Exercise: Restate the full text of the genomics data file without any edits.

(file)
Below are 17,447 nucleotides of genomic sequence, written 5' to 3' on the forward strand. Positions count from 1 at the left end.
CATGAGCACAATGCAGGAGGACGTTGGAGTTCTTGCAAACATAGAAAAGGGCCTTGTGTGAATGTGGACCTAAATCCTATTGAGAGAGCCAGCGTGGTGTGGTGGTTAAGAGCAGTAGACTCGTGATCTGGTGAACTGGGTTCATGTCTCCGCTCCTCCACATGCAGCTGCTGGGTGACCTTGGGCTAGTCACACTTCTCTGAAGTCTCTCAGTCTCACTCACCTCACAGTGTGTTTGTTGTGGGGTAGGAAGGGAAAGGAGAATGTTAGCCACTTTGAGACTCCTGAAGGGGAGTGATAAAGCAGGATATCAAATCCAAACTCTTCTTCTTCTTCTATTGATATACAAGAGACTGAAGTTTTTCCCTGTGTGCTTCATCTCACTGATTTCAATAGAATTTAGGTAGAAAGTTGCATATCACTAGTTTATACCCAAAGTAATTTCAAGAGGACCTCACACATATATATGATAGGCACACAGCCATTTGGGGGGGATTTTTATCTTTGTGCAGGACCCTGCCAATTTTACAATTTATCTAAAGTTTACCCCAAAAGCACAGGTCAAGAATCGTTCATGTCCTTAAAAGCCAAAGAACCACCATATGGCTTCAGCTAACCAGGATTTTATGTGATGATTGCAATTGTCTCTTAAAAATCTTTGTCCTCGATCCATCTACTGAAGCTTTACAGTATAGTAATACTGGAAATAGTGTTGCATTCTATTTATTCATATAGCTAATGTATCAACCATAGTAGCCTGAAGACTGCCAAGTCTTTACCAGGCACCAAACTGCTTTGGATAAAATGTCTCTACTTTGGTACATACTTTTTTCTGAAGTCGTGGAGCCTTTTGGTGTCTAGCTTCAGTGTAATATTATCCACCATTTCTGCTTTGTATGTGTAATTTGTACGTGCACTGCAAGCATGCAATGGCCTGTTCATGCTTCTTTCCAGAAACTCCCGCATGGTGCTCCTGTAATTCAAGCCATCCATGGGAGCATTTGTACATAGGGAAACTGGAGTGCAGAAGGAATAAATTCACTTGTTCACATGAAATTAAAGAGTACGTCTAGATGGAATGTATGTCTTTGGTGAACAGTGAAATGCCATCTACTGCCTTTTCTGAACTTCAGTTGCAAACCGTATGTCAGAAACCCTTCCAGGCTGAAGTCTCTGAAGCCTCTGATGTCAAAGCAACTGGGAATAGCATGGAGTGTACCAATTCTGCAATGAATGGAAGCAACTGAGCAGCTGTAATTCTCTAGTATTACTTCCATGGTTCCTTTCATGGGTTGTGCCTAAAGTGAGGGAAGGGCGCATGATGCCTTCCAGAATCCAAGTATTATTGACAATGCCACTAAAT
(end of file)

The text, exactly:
Below are 17,447 nucleotides of genomic sequence, written 5' to 3' on the forward strand. Positions count from 1 at the left end.
CATGAGCACAATGCAGGAGGACGTTGGAGTTCTTGCAAACATAGAAAAGGGCCTTGTGTGAATGTGGACCTAAATCCTATTGAGAGAGCCAGCGTGGTGTGGTGGTTAAGAGCAGTAGACTCGTGATCTGGTGAACTGGGTTCATGTCTCCGCTCCTCCACATGCAGCTGCTGGGTGACCTTGGGCTAGTCACACTTCTCTGAAGTCTCTCAGTCTCACTCACCTCACAGTGTGTTTGTTGTGGGGTAGGAAGGGAAAGGAGAATGTTAGCCACTTTGAGACTCCTGAAGGGGAGTGATAAAGCAGGATATCAAATCCAAACTCTTCTTCTTCTTCTATTGATATACAAGAGACTGAAGTTTTTCCCTGTGTGCTTCATCTCACTGATTTCAATAGAATTTAGGTAGAAAGTTGCATATCACTAGTTTATACCCAAAGTAATTTCAAGAGGACCTCACACATATATATGATAGGCACACAGCCATTTGGGGGGGATTTTTATCTTTGTGCAGGACCCTGCCAATTTTACAATTTATCTAAAGTTTACCCCAAAAGCACAGGTCAAGAATCGTTCATGTCCTTAAAAGCCAAAGAACCACCATATGGCTTCAGCTAACCAGGATTTTATGTGATGATTGCAATTGTCTCTTAAAAATCTTTGTCCTCGATCCATCTACTGAAGCTTTACAGTATAGTAATACTGGAAATAGTGTTGCATTCTATTTATTCATATAGCTAATGTATCAACCATAGTAGCCTGAAGACTGCCAAGTCTTTACCAGGCACCAAACTGCTTTGGATAAAATGTCTCTACTTTGGTACATACTTTTTTCTGAAGTCGTGGAGCCTTTTGGTGTCTAGCTTCAGTGTAATATTATCCACCATTTCTGCTTTGTATGTGTAATTTGTACGTGCACTGCAAGCATGCAATGGCCTGTTCATGCTTCTTTCCAGAAACTCCCGCATGGTGCTCCTGTAATTCAAGCCATCCATGGGAGCATTTGTACATAGGGAAACTGGAGTGCAGAAGGAATAAATTCACTTGTTCACATGAAATTAAAGAGTACGTCTAGATGGAATGTATGTCTTTGGTGAACAGTGAAATGCCATCTACTGCCTTTTCTGAACTTCAGTTGCAAACCGTATGTCAGAAACCCTTCCAGGCTGAAGTCTCTGAAGCCTCTGATGTCAAAGCAACTGGGAATAGCATGGAGTGTACCAATTCTGCAATGAATGGAAGCAACTGAGCAGCTGTAATTCTCTAGTATTACTTCCATGGTTCCTTTCATGGGTTGTGCCTAAAGTGAGGGAAGGGCGCATGATGCCTTCCAGAATCCAAGTATTATTGACAATGCCACTAAAT